games / Columns

The Top 8 Bandai Namco Franchise Games: Soul Calibur, Pac-Man Championship Edition, More

July 7, 2020 | Posted by Marc Morrison
Soul Caliber

Welcome all to another edition of The 8 Ball! This week I’m here to talk about Bandai Namco franchise games, specifically some of the ones they either own or license. I don’t have a lot of reverence for some of their own stuff, notably Tekken or Ace Combat, but they still have a long history of different games that should be looked at. Let’s begin:

#8: R4: Ridge Racer Type 4

The old Ridge Racer games never quite clicked for me. It wasn’t until R4 that I began to understand the actual drifting mechanics, especially versus “grip” style cars. I also thought the career mode was kind of interesting, the game looked great, it had good music, and the stupid “Jogcon” thing was more interesting than the usual Dpad or analog stick. Also, if you managed to unlock all the cars, you could drive around inside a Pac-Man car and that was pretty sweet. The later Ridge Racer games haven’t been…great, aside from the PSP ones, but R4 was the sweet spot for me.

#7: Pac Man Championship Edition DX

I never actually played the original Championship Edition, so when I got DX I was really impressed. The big addition DX has, compared to original CE, is the “ghost train” stuff. There are many ghosts that are basically sleeping in the maze and if you get close, they wake up and start following you around. It’s not just one or two, but you can have long line of ghosts that are dozens deep. Once you get a power pellet, they all can get munched on for a heaping of points. It is extremely rewarding since you have to balance keeping the train going while also eating regular dots and avoiding other ghosts. Also, the main menu music is awesome.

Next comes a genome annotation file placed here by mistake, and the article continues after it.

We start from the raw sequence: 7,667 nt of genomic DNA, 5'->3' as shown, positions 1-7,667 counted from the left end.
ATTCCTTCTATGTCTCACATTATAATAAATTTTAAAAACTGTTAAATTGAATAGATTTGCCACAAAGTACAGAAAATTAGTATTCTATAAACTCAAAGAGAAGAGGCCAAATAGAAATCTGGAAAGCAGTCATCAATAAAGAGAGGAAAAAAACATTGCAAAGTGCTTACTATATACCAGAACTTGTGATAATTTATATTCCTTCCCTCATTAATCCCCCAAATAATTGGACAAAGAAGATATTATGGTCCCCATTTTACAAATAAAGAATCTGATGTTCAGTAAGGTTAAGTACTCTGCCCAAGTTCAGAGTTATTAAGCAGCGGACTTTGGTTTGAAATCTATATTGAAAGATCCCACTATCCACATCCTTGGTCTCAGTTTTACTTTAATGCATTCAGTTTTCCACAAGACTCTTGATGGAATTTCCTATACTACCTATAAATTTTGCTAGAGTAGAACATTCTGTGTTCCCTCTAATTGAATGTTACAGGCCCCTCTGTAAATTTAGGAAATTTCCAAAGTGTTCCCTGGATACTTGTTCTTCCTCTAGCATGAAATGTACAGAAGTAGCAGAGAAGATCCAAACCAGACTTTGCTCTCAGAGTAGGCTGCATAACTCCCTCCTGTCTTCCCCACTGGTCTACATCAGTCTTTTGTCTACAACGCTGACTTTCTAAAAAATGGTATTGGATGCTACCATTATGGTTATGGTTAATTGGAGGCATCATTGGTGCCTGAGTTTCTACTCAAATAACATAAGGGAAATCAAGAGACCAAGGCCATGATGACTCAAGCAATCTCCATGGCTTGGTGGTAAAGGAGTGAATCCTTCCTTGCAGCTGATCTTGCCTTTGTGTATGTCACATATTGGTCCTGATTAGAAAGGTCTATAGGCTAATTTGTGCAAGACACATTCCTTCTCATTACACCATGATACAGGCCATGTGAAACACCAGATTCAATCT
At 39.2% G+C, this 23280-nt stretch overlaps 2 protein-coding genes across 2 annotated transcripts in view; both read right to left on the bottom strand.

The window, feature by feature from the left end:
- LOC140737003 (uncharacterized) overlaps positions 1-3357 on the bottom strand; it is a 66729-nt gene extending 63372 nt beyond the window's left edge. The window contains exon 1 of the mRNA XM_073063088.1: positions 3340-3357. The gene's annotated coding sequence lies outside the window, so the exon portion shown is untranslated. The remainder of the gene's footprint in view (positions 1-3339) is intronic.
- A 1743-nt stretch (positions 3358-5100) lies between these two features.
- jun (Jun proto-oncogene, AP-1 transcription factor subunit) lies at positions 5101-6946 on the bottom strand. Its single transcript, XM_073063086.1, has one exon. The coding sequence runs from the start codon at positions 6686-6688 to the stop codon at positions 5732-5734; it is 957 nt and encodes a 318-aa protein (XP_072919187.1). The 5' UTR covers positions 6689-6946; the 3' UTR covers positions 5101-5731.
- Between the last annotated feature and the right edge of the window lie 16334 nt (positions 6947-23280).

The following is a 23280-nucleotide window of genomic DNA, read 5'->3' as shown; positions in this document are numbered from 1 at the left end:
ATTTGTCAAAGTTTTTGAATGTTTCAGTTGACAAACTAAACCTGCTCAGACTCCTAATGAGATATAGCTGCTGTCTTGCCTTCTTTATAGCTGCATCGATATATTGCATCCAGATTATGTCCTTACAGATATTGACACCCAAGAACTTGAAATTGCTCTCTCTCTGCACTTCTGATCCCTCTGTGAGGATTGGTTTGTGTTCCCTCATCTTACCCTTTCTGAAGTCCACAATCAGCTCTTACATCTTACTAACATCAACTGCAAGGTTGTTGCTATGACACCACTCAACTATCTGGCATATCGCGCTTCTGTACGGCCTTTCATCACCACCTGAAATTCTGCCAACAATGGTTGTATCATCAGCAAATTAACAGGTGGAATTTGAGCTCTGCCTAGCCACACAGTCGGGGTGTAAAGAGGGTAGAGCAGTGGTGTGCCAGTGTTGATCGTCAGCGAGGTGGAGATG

#6: Tales of Vesperia

Tales of Vesperia remains a game that I simply can’t finish. At a certain point I just get overwhelmed with side-content and I completely lose track of the actual story. This isn’t a knock against it though, since I still really enjoy the game. It has some really great characters, a fun battle system, and a nice little story. Plus, there’s a side-quest where you get your dog character to pee around the map, and that is always enjoyable. I’ll probably finish it at some point but I’m just drawing it out since I don’t want it to end.

#5: One Piece: Unlimited World Red

This was probably one of my first anime games I reviewed and I really dug it. It’s not a fighting game, but a brawler/adventure game where you play as Monkey D. Luffy as you rescue the different Straw Hat Pirates. One thing I dug is that every character plays fairly differently from each other, Monkey is a stretchy and quick brawler while Nico Robin is summoning arms from the ground to attack foes. There’s also a whole “restoring a town” aspect to the game, where you can help rebuild the island that you’re stuck on, to give yourself better equipment/food. It’s not the deepest game, but it has a lot more going on, gameplay-wise, then something like Kakarot.